Sad to relate, Johnson Sides was once caught in the act of Swallowing a glass of whisky, a serious offense, made so by reason of the danger which was likely to ensue when an Indian lost control of himself in a white settlement. He pleaded guilty, but contended that he drank because he was very sick. Being a popular Indian he was subjected to a fine of only $1, but the sagebrush papers made fun of him and called him a fallen reformer, which wounded his feelings greatly. In his distress he asked a friend in the Nevada Legislature, Senator Doolin, to set him right by passing some sort of a bill and Senator Doolin introduced and carried through "Senate Joint Concurrent Resolution No. 11," which was as follows:
Resolved, By the Senate, the people of the State of Nevada concurring. That the drink of whisky taken by Johnson Sides on the 17th day of September, in the city of Virginia, county of Story, be and is hereby declared null and void.
This was entirely satisfactory to Johnson Sides. His wounded pride was healed; he held his head up again, and resumed his temperance lectures as though nothing had happened. Moreover, the act of the Legislature restored his standing among all classes, white and red, in Nevada, and he was everywhere respected and looked up to as a vindicated reformer, for these were simple days, when the West was young and trustful and charitable and kind.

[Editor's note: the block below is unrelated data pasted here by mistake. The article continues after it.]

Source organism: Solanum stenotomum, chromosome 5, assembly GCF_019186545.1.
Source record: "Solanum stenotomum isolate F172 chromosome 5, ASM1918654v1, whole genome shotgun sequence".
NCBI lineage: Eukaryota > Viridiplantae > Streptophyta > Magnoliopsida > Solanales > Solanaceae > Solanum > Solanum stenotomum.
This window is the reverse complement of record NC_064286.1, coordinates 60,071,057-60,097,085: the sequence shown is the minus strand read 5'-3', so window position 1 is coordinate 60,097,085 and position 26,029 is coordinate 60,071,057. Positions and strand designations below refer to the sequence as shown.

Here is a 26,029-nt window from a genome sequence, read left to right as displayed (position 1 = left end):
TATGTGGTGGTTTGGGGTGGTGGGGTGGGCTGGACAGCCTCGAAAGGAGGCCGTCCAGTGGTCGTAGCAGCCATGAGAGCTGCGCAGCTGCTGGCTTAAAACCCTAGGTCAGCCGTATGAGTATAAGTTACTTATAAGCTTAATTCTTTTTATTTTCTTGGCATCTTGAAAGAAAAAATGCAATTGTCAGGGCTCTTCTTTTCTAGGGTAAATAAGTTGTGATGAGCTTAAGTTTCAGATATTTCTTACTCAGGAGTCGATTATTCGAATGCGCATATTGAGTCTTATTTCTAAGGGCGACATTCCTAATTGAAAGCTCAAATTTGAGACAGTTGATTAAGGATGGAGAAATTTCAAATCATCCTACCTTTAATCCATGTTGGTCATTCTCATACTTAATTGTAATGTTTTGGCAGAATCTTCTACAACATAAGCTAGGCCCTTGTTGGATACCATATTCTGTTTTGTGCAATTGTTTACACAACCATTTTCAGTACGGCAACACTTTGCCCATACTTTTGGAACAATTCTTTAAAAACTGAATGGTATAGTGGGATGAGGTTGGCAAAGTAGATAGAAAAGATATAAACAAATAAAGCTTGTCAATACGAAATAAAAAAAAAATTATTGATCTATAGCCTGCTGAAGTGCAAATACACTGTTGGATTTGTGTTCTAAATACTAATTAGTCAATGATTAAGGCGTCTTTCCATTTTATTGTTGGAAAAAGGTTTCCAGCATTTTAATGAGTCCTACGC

It would have been a blessed thing indeed if all the whisky sold to Indians in violation of law, had been "null and void and without effect," but unfortunately it had the same debasing effect with the Indian as upon the white man, as the following eloquent appeal from an Indian would seem to indicate:
Simon Pokagon, mentioned in the previous chapter, of Hartford, Michigan, was chief of the Pottawatomie band of Indians of his State. In an address to the white people, he employed this very remarkable language in denunciation of the evil of drunkenness:
"While I appreciate and laud those noble Christian missionaries, I can not do otherwise than openly condemn those white traders who, dog-like, tagged them into the wilderness and beside the Christian altars they had built, stuck out their signs, and dealt out to our young men and old men that liquid hell which lures but to destroy. Could you see what I have seen and feel what I have felt, as this snake, born of the white man, has coiled itself closer and tighter like a vise around the heartstrings of your own family, you would cry out: 'Pokagon, we do not blame, but pity you!' And well you may, for the blood of my people, as the blood of Abel, is crying from the ground against the Cains of humanity who, for paltry gold in times past and even now, are dealing out to our race that cursed abomination of misery and death. You send missionaries across the great deep to save Hindoo children from being drowned in the Ganges, or crushed under the wheels of Juggernaut, and yet in your own Christian land thousands are yearly being drowned in the American Ganges of fire-water, while the great Juggernaut of King Alcohol is ever rolling on night and day, crushing its victims without mercy. Hark! Do you hear that agonizing wail on every side? Fathers and sons are falling into drunkards' graves; mothers and daughters are weeping over them; wives are lamenting as they bend over the bruised heads of their husbands as they return from the midnight brawl; and briars of bitter disappointment encumber the bridal garden; brave men and women who have fought long and well to redeem and save the fallen are beginning to fear the power of the saloon and its votaries, while the pious who in faith have prayed long and well are beginning to doubt the favor of God.